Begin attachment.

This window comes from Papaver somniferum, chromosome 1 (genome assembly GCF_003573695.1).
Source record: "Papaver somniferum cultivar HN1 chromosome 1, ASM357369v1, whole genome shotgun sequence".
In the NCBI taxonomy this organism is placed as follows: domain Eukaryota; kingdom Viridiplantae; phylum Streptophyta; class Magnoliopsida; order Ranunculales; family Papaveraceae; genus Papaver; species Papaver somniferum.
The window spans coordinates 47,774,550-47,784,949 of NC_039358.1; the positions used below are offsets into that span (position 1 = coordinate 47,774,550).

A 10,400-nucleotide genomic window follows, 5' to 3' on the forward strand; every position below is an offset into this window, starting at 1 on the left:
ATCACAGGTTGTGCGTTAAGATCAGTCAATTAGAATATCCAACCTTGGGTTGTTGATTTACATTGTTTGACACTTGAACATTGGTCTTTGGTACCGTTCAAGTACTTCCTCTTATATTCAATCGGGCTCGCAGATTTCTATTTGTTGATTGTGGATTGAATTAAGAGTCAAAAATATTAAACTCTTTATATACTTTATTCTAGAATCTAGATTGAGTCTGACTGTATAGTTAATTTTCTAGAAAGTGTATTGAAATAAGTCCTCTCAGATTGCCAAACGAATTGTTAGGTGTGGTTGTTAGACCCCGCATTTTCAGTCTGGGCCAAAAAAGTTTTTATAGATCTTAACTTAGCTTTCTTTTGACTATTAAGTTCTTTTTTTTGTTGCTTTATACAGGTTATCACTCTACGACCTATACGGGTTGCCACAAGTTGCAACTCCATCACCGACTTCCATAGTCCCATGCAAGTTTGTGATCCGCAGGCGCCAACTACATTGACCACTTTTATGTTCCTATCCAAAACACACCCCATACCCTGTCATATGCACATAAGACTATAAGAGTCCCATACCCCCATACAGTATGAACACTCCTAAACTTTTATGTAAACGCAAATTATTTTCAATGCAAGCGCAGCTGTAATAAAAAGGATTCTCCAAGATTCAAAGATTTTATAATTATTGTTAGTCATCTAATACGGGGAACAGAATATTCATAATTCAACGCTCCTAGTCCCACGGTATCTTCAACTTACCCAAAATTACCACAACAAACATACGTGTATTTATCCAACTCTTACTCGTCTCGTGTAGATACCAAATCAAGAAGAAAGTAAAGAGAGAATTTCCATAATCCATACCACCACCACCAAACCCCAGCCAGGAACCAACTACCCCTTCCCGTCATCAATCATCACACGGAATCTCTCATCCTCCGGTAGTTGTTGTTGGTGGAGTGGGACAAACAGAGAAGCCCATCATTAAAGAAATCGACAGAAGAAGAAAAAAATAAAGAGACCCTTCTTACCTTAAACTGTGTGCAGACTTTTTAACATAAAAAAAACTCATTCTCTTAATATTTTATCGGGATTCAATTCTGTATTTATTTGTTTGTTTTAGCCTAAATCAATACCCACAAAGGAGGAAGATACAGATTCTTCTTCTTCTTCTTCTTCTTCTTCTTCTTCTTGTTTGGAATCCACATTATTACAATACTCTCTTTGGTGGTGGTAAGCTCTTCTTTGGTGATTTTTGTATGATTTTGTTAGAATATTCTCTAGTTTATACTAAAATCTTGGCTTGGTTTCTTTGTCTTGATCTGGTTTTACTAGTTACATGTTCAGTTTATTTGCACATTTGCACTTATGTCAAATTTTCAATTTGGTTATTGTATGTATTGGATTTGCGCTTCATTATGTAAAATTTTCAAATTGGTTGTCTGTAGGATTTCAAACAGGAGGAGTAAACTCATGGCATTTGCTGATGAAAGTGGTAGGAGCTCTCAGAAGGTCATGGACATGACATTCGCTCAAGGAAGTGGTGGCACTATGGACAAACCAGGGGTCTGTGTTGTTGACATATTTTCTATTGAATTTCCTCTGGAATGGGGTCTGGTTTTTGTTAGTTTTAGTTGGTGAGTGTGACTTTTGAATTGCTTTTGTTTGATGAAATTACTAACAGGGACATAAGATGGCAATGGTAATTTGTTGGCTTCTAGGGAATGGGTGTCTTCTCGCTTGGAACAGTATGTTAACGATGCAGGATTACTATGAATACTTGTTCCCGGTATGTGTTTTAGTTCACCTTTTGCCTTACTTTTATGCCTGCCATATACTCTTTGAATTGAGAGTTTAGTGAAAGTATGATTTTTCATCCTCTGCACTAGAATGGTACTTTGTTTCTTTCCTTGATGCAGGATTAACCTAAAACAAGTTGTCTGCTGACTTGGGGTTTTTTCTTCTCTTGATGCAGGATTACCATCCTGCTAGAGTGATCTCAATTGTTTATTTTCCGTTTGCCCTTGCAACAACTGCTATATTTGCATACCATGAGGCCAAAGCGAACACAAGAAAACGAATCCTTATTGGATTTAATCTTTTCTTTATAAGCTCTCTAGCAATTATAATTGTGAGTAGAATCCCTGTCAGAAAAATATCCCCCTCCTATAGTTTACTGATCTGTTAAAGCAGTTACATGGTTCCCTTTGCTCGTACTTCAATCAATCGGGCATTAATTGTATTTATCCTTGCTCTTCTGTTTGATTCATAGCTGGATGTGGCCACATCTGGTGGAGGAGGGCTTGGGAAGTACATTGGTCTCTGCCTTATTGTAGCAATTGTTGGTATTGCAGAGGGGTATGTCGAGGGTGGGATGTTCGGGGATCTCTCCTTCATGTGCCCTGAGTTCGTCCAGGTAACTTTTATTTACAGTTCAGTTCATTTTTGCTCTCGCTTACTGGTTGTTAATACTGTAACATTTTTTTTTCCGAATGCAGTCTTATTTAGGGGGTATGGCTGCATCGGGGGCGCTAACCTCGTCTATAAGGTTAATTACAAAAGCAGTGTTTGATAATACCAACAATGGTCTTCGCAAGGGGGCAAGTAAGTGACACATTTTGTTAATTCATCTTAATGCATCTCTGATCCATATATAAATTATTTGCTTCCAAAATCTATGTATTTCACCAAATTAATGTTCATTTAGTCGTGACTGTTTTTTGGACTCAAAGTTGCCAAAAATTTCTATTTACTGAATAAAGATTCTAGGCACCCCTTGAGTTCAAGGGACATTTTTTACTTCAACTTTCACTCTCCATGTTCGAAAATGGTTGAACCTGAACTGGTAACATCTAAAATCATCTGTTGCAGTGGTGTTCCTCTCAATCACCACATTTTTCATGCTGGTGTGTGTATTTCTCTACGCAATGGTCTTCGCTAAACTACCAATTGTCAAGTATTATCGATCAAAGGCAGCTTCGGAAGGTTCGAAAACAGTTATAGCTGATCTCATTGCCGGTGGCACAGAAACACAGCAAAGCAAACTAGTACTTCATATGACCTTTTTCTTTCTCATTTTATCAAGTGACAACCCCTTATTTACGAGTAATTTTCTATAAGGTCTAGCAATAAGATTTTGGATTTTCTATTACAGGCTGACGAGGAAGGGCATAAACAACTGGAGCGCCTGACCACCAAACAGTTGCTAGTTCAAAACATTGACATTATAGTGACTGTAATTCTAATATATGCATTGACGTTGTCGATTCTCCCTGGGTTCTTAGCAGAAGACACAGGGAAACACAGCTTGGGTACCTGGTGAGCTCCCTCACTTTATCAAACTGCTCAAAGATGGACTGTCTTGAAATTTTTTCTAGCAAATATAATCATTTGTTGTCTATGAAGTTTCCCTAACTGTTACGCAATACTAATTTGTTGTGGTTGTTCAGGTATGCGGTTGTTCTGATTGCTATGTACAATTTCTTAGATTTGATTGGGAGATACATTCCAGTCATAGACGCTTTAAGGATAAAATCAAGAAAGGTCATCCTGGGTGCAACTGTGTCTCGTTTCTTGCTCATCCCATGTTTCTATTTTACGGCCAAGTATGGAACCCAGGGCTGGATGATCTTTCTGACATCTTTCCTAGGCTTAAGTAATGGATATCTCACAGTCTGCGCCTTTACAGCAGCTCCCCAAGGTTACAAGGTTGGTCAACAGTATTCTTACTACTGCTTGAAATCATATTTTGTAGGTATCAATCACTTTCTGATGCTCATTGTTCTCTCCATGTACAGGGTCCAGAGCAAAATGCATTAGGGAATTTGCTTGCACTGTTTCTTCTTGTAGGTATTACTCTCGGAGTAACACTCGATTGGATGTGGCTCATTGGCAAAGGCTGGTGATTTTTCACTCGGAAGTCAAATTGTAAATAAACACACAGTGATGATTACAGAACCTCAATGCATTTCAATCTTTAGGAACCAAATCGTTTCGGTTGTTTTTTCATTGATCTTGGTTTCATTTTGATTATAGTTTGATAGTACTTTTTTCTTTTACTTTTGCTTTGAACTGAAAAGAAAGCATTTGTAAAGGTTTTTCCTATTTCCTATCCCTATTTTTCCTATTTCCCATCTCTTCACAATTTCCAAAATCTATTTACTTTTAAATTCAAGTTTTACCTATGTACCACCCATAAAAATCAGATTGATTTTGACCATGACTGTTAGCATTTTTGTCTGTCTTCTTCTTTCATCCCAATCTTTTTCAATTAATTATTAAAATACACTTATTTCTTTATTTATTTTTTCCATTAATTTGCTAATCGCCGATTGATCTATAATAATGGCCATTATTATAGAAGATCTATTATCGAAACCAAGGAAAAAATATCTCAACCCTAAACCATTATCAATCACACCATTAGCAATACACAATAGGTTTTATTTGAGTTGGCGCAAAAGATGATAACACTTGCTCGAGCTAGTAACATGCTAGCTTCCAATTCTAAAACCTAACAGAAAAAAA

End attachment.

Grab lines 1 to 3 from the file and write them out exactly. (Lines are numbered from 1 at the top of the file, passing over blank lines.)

This window comes from Papaver somniferum, chromosome 1 (genome assembly GCF_003573695.1).
Source record: "Papaver somniferum cultivar HN1 chromosome 1, ASM357369v1, whole genome shotgun sequence".
In the NCBI taxonomy this organism is placed as follows: domain Eukaryota; kingdom Viridiplantae; phylum Streptophyta; class Magnoliopsida; order Ranunculales; family Papaveraceae; genus Papaver; species Papaver somniferum.